As often in Donne’s poems, the chasm between those within the web of love and those without is apparent in “A valediction: Forbidding mourning“. Why would one wish to forbid that which comes most naturally at the instant of separation? The act of mourning is not solely directed towards the outside, it consoles the self, by following what has been proscribed we attempt to bring back to our lives a semblance of the order that existed before the loss. To mourn is to withdraw from the world, and the inventory one takes of what has remained after the shock of amputation is not unlike the withdrawal of the snail into its shell when confronted with a sudden movement, a displacement. Yet Donne is hardly given to valourizing what comes naturally. It is difficult to speak of a word that Donne may not have used for this poem. “Mourn” does not occur in the poem itself, and the title may not be Donne’s.
To speak of the division between the lovers and those removed is easier. The fact that I use the word division is perhaps potent. Donne is apparently speaking of a separation of bodies, an insertion of space between the lovers. This geographical distance must be expressed with geo-navigational metaphors, so Donne speaks of the compass and the spheres. The poem then becomes a map for true lovers to set down the “correct” mode of parting as it were. Does Donne’s poem become a navigational aid?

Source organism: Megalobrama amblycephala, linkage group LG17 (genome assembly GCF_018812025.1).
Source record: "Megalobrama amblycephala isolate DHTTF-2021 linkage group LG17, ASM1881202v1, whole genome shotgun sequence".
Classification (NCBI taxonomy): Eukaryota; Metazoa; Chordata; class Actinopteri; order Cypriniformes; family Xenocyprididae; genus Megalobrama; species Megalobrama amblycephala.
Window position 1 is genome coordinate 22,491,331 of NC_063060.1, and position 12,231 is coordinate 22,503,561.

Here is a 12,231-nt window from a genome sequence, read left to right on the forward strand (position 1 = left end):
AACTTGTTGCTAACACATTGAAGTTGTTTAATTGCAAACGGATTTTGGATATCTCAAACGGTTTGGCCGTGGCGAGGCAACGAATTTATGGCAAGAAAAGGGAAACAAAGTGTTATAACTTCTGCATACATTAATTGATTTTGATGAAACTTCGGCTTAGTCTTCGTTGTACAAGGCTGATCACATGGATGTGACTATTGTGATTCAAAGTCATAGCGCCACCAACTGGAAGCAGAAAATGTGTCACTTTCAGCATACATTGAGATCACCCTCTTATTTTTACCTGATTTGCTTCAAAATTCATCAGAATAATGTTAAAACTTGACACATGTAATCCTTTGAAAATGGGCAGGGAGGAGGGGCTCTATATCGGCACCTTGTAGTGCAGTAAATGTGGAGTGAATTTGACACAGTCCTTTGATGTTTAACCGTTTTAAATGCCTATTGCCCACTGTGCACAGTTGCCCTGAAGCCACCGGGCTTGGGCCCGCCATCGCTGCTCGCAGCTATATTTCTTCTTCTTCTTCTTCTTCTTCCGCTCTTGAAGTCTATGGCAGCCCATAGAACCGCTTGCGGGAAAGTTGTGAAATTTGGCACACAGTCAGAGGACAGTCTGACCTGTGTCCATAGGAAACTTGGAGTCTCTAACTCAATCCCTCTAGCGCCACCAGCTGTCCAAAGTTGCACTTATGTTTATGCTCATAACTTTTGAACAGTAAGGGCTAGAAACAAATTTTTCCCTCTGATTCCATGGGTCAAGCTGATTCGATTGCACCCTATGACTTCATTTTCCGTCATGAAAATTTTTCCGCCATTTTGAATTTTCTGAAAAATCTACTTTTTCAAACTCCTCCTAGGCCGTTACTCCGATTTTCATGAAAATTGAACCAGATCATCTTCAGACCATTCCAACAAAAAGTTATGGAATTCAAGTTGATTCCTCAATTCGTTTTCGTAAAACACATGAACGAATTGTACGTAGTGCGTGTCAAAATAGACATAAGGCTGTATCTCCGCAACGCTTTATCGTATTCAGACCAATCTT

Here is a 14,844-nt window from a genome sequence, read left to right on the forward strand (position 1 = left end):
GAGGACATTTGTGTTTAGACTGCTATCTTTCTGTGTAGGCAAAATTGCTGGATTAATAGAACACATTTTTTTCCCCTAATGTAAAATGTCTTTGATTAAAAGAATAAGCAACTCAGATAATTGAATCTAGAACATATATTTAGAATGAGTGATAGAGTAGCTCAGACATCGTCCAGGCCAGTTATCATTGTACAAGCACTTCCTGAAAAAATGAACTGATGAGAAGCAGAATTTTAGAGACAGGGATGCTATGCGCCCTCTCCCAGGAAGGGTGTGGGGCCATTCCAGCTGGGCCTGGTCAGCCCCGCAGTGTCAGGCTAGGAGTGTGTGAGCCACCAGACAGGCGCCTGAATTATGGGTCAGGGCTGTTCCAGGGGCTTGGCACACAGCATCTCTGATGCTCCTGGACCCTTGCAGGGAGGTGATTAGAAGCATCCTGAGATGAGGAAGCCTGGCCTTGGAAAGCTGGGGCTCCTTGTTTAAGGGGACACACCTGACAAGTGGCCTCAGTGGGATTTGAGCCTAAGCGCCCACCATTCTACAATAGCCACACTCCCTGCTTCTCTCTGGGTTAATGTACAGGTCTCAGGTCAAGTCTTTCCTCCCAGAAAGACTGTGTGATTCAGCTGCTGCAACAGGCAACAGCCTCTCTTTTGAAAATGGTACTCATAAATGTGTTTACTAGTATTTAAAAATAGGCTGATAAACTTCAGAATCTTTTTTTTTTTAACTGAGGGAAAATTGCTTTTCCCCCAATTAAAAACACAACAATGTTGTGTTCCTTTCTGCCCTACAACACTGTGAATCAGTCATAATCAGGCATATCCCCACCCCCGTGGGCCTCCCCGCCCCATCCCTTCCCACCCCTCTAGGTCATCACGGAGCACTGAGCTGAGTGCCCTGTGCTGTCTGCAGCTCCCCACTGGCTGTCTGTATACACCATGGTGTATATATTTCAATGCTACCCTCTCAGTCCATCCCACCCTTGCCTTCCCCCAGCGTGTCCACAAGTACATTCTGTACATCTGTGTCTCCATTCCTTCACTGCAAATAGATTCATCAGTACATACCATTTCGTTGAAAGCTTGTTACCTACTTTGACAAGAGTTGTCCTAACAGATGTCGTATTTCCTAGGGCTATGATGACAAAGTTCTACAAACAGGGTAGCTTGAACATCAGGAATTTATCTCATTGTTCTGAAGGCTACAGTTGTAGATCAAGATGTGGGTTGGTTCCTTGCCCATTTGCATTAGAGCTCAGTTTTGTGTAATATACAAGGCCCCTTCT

It must fail if it presumes to become the manual for the moment of departure, not only because it may not be possible to adapt it to the last touch before the lover boards the airplane, but due to its reliance on the language of faith. If we are to absorb the truth of faith, “prophanation” and “layetie”, we must be convinced of the uniqueness of one’s relationship with the divine. Faith when adapted for mass consumption must necessarily be reduced to religion. This argument rebounds upon itself when we realize that Donne is prescribing exactly this. In a world that values the vulgar display of emotion, that has and always will require the black vestment of the mourner, Donne suggests, demands almost that we restrict ourselves to quiet understatement. This is an extension after all, of the the secret language of the lover that none other can understand. Donne is creating once again a boundary beyond which to restrict those outside, confound them as it were by producing the antithesis of what is expected. If we are to believe this then the poem fails on another level, in attempting to escape the censure of the world’s infinite eyes, the lover Donne must resort to a mode of thought that is intrinsically linked to what occurs “outside”. This in itself is a forced acknowledgement of the existence of the universe. The lover has failed to escape into a shell, a room which will not allow the world to enter, precisely because the desire to escape acknowledges the existence of the world.